Tag Archives: V&A


Victoria’s Secret: Undressed for Success at London’s V&A

Louche lingerie. Naughty knickers. Silky slips. And bras? Your cup(s) runneth over. Have I got your attention? I thought so.

‘Tamila’ lingerie set from the Agent Provocateur Soirée collection, Spring/Summer 2015. Photographer: Sebastian Faena. Model: Eniko Mihalik

The V&A exhibition includes this ‘Tamila’ lingerie set from the Agent Provocateur 2015 Soirée collection. Photographer: Sebastian Faena. Model: Eniko Mihalik

These aren’t the sort of treasures you typically find in an esteemed public institution, but London’s Victoria and Albert museum is renowned for its sartorial showcases of wearable art. With well-received exhibitions of Hollywood costumes and last year’s cadre of haute couture fashions from Alexander McQueen under its belt, the design museum now dares to go (almost) bare with “Undressed: A Brief History of Underwear.” (See what they did there?)

Cage crinoline, the ‘Princess Louise Jupon Patent, c. 1871. Credit Victoria and Albert Museum, London

Cage crinoline, the ‘Princess Louise Jupon Patent, c. 1871. Credit Victoria and Albert Museum, London

This assemblage of unmentionables, on show until March 12, 2017, date from the 18th century to the present. It’s an eclectic collection ranging from the rather mundane, such as a package of Y-front men’s underwear and ladies’ panties emblazoned with the days of the week, to the decidedly more exotic.

Imagine, for instance, strapping yourself into a 19th century steel crinoline resembling the skeleton of a starved and stunted dinosaur, or lubing up to squeeze into a red and black rubber ensemble of matching bra, corset, thong and stockings (below, second from right, released by House of Harlot in 2015). Neither would look out of place in the Marquis de Sade’s torture chamber.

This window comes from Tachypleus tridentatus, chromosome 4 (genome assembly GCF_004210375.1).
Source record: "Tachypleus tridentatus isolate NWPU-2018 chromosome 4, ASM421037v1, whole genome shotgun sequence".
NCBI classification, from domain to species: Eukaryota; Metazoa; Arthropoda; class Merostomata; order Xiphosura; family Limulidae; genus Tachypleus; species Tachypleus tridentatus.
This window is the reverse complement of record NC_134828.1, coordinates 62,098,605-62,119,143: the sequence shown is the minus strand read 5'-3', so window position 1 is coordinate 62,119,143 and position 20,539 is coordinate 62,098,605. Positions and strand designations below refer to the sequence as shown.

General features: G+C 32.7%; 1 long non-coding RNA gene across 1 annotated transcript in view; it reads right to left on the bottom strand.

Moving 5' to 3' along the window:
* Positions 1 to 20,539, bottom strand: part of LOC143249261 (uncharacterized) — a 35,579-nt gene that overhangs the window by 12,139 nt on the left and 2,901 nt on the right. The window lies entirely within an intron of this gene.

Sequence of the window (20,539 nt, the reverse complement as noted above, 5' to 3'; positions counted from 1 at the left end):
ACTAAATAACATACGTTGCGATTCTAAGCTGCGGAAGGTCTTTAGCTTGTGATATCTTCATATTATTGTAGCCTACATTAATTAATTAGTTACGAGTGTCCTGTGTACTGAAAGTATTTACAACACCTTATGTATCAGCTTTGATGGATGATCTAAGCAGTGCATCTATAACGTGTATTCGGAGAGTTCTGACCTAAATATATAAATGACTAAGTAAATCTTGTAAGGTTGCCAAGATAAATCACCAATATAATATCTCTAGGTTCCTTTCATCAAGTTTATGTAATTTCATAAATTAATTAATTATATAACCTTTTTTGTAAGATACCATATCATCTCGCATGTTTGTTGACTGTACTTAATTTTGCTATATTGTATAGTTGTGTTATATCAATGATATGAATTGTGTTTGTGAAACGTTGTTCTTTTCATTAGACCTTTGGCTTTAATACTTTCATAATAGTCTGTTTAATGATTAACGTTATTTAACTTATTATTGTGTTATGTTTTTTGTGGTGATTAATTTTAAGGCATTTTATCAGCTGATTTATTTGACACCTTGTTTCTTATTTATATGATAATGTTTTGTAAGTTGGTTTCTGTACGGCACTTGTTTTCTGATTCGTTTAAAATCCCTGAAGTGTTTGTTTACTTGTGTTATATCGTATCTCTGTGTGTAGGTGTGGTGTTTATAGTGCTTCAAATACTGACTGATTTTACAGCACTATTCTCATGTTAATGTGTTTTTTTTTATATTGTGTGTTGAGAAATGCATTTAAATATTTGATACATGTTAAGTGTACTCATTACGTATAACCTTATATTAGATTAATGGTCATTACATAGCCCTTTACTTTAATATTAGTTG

Installation view of Undressed: A Brief History of Underwear. (c) Victoria and Albert Museum, London

Installation view of Undressed: A Brief History of Underwear. (c) Victoria and Albert Museum, London

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McQueen, the King of Controversial Couture, Lives on at the V&A in London

Model wearing a hat that looks like a flock of butterflies

This butterfly headdress, created by milliner Philip Treacy for Alexander McQueen, is now on show at the V&A. Credit: Model Alana Zimmer, © Anthea Simms

Banish the beige, drop the drab, and refuel your fashionista spirit with a visit to “Savage Beauty,” a retrospective of the late Alexander McQueen’s sartorial extremes on display at London’s V&A.

Claire Wilcox, the V&A’s senior Curator of Fashion, has considerably expanded upon the original exhibit at New York’s Metropolitan Museum of Art. For the London show, which continues through August 2, 2015, Wilcox sourced 66 additional pieces and included a new section focusing on McQueen’s early collections.

The result is an extraordinary selection of 240 ensembles dating from 1992 to 2010, displayed over ten themed rooms.

Here are a few “do’s” and “don’t’s” to bear in mind if you’re planning a visit. (more…)